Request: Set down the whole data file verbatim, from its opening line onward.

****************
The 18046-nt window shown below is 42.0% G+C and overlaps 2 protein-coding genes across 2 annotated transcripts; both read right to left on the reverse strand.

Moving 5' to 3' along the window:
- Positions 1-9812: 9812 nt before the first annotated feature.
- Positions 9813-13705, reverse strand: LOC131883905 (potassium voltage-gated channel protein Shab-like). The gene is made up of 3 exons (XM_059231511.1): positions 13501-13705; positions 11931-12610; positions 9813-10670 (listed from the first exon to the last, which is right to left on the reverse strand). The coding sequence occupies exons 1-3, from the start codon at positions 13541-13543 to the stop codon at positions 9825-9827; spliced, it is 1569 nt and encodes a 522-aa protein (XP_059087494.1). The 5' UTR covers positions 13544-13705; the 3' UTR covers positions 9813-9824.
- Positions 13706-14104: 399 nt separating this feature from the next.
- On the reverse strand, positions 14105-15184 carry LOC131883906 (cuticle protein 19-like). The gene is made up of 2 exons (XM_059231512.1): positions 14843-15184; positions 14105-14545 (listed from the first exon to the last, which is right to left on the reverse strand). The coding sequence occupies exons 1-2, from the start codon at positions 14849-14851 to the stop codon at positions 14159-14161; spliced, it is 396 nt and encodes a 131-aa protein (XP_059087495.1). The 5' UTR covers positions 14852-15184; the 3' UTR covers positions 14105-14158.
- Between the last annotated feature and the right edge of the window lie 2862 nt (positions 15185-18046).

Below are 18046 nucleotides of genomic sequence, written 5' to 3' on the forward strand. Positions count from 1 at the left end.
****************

The 18046-nt window shown below is 42.0% G+C and overlaps 2 protein-coding genes across 2 annotated transcripts; both read right to left on the reverse strand.

Moving 5' to 3' along the window:
- Positions 1-9812: 9812 nt before the first annotated feature.
- Positions 9813-13705, reverse strand: LOC131883905 (potassium voltage-gated channel protein Shab-like). The gene is made up of 3 exons (XM_059231511.1): positions 13501-13705; positions 11931-12610; positions 9813-10670 (listed from the first exon to the last, which is right to left on the reverse strand). The coding sequence occupies exons 1-3, from the start codon at positions 13541-13543 to the stop codon at positions 9825-9827; spliced, it is 1569 nt and encodes a 522-aa protein (XP_059087494.1). The 5' UTR covers positions 13544-13705; the 3' UTR covers positions 9813-9824.
- Positions 13706-14104: 399 nt separating this feature from the next.
- On the reverse strand, positions 14105-15184 carry LOC131883906 (cuticle protein 19-like). The gene is made up of 2 exons (XM_059231512.1): positions 14843-15184; positions 14105-14545 (listed from the first exon to the last, which is right to left on the reverse strand). The coding sequence occupies exons 1-2, from the start codon at positions 14849-14851 to the stop codon at positions 14159-14161; spliced, it is 396 nt and encodes a 131-aa protein (XP_059087495.1). The 5' UTR covers positions 14852-15184; the 3' UTR covers positions 14105-14158.
- Between the last annotated feature and the right edge of the window lie 2862 nt (positions 15185-18046).

Below are 18046 nucleotides of genomic sequence, written 5' to 3' on the forward strand. Positions count from 1 at the left end.